The recent attention surrounding cyber security is a reminder of how a company’s records are no longer stored in boxes filled with paper files. Although the (not so) new age of electronic data storage has resulted in new ways of doing business that were never before possible, it has also resulted in a host of complexities when considering how, and in some cases what, electronic records will be handed over to the buyer of a business in an M&A transaction. These complexities are compounded when a buyer is only purchasing a portion of a business, the rest of which will be maintained by the seller or sold to a different party.

For lawyers drafting and negotiating a purchase agreement, this goes beyond describing the assets to be sold in a way that includes electronic records; it also involves re-thinking conventional books and records provisions and considering their applicability in the digital age. In addition, it means working closely with those who understand the selling company’s policies and methods around the storage and retention of electronic records, and together considering the following:

  • What do the company’s records consist of? Are they a mix of paper files and electronic records?
  • Where are the electronic records located? For example, are they housed on an internal server or through a third-party service provider, or a mix of both?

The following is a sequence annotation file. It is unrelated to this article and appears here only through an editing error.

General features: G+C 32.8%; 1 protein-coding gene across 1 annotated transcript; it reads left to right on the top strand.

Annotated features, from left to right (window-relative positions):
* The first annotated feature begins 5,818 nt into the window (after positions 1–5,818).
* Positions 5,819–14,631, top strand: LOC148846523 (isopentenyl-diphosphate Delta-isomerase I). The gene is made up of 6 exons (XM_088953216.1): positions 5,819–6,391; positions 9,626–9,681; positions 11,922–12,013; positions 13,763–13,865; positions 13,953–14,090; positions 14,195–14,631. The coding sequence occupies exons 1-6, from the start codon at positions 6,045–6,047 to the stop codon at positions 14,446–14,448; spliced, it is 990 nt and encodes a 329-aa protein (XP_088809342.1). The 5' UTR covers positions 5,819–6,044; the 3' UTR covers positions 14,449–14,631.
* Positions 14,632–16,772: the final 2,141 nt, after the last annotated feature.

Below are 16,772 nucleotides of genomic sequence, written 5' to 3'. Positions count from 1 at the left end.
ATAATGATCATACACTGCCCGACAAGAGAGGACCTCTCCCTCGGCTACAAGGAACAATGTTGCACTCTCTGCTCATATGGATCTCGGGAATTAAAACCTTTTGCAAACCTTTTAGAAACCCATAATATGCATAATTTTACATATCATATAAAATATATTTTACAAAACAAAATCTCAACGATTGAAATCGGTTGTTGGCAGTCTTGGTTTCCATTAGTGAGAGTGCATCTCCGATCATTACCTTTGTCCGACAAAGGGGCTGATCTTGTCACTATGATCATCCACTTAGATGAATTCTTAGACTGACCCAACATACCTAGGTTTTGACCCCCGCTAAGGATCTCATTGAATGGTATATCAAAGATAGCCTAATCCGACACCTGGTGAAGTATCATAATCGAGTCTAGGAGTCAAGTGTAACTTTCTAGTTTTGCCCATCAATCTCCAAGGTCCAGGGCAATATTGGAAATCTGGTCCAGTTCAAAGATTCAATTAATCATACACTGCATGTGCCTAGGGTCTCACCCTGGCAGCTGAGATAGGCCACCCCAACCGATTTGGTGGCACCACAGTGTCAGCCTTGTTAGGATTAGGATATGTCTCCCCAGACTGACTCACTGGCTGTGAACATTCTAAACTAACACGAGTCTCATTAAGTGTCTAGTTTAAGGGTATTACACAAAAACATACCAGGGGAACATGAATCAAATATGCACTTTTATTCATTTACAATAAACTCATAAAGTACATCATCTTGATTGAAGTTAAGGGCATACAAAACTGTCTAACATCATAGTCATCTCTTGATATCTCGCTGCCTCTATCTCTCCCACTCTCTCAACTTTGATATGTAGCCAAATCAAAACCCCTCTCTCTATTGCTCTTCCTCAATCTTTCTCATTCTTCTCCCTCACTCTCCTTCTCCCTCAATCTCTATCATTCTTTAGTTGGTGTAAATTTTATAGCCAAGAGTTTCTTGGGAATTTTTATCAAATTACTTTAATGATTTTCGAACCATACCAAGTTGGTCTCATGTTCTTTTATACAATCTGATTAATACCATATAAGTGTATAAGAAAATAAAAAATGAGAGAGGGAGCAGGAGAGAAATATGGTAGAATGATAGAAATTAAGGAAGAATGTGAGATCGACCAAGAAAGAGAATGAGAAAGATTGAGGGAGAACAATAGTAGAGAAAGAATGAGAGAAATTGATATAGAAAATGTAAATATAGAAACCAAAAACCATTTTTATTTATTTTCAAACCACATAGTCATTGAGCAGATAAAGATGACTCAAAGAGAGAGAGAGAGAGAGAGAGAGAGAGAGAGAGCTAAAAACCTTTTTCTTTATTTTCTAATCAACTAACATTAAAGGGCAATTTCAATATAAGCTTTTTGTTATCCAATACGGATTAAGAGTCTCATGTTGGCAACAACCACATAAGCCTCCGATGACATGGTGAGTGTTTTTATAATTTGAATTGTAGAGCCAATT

• What volume of records are stored electronically? Unlike the age of boxes filled with paper files, electronic records have a greater propensity to “pile up.” Consider whether the volume of electronic records can realistically be transferred to a buyer without incurring significant costs.
  • Are all of the electronic records relevant to the buyer’s continued operation of the business to be purchased?
  • Does the buyer have the infrastructure to receive and store all of the electronic data proposed to be transferred?
  • In the case of a partial sale, can the data realistically be split-up without incurring significant costs? If so, what will that process look like?
  • Who will be responsible for transferring and receiving the electronic records? What will that process look like? How much lead time is required?

Working through the above questions with technology professionals at each of the selling company and the buyer is a critical exercise in understanding the effort and costs associated with the transfer of electronic data. Deciding at the outset which party will be responsible for the costs associated with transferring the data can prevent disagreement later on. Asking the buyer to consider its own capacity to receive the data may be important in determining the universe of electronic records to be transferred.

Given the prevalence of electronic data storage in today’s digital age, these considerations are likely relevant — at least to some degree — to all types of businesses, but will certainly be of particular importance when the selling company has a large volume of electronic records